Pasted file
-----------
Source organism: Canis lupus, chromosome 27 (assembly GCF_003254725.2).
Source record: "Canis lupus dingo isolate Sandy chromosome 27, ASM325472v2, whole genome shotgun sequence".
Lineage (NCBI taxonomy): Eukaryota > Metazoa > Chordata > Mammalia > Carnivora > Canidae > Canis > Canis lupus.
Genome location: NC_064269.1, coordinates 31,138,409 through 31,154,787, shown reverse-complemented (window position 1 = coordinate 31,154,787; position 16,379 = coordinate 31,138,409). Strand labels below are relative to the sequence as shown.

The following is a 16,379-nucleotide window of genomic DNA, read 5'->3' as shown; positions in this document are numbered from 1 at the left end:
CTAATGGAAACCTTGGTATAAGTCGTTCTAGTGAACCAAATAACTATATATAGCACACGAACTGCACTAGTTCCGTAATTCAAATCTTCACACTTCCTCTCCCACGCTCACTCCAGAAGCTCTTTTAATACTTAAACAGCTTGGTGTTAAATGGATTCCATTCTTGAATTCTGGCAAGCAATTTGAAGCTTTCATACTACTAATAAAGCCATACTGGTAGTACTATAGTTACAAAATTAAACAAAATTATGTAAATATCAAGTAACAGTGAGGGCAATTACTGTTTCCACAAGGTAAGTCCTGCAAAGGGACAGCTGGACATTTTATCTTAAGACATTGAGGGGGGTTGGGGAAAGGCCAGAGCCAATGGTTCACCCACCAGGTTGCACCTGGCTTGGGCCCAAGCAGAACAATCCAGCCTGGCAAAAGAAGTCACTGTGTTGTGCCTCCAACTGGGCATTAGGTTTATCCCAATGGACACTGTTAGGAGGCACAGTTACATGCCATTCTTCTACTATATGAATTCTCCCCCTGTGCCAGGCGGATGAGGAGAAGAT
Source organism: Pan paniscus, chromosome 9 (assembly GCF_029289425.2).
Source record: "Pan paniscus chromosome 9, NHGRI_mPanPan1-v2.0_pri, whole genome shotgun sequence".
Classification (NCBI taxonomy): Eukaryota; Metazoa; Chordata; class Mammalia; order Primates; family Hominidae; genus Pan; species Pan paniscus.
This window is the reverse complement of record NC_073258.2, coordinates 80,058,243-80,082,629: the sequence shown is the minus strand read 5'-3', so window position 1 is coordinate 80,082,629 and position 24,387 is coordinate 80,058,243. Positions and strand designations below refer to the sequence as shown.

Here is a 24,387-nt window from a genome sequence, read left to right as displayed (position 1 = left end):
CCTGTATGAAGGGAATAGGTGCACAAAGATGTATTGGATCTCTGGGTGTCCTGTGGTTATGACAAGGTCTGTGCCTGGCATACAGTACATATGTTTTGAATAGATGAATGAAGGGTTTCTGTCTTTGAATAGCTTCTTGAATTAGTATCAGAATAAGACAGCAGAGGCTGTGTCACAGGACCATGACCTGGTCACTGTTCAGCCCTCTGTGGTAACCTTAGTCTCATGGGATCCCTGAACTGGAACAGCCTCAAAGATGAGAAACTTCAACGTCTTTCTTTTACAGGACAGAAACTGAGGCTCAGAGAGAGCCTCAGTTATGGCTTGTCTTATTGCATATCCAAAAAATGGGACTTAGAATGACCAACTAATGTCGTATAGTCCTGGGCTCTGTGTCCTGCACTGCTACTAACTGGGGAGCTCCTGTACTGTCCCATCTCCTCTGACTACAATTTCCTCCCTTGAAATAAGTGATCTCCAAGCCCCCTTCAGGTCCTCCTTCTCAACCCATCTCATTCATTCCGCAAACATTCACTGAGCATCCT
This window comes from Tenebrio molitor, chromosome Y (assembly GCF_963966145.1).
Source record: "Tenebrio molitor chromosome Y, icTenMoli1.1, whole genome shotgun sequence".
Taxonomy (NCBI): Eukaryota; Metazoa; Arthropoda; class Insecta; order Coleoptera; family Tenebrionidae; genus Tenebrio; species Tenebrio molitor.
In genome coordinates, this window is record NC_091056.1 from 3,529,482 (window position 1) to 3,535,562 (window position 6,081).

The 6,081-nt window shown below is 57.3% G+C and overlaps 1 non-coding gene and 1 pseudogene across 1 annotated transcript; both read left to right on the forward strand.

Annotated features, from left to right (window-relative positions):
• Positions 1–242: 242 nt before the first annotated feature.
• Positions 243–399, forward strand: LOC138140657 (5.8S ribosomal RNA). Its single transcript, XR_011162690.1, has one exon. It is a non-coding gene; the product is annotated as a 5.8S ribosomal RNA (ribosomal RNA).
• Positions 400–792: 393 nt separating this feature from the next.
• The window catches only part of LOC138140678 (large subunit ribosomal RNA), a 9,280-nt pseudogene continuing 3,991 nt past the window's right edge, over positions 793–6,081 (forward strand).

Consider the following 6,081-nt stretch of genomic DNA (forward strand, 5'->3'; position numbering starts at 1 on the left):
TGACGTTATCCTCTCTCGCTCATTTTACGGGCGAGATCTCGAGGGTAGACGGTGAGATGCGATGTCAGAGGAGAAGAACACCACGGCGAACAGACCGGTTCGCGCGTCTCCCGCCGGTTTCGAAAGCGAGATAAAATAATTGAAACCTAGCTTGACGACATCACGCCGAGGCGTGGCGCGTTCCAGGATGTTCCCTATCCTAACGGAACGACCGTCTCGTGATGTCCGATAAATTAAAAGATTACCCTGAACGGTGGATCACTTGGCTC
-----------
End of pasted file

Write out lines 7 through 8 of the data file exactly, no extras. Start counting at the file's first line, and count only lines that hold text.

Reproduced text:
Source organism: Pan paniscus, chromosome 9 (assembly GCF_029289425.2).
Source record: "Pan paniscus chromosome 9, NHGRI_mPanPan1-v2.0_pri, whole genome shotgun sequence".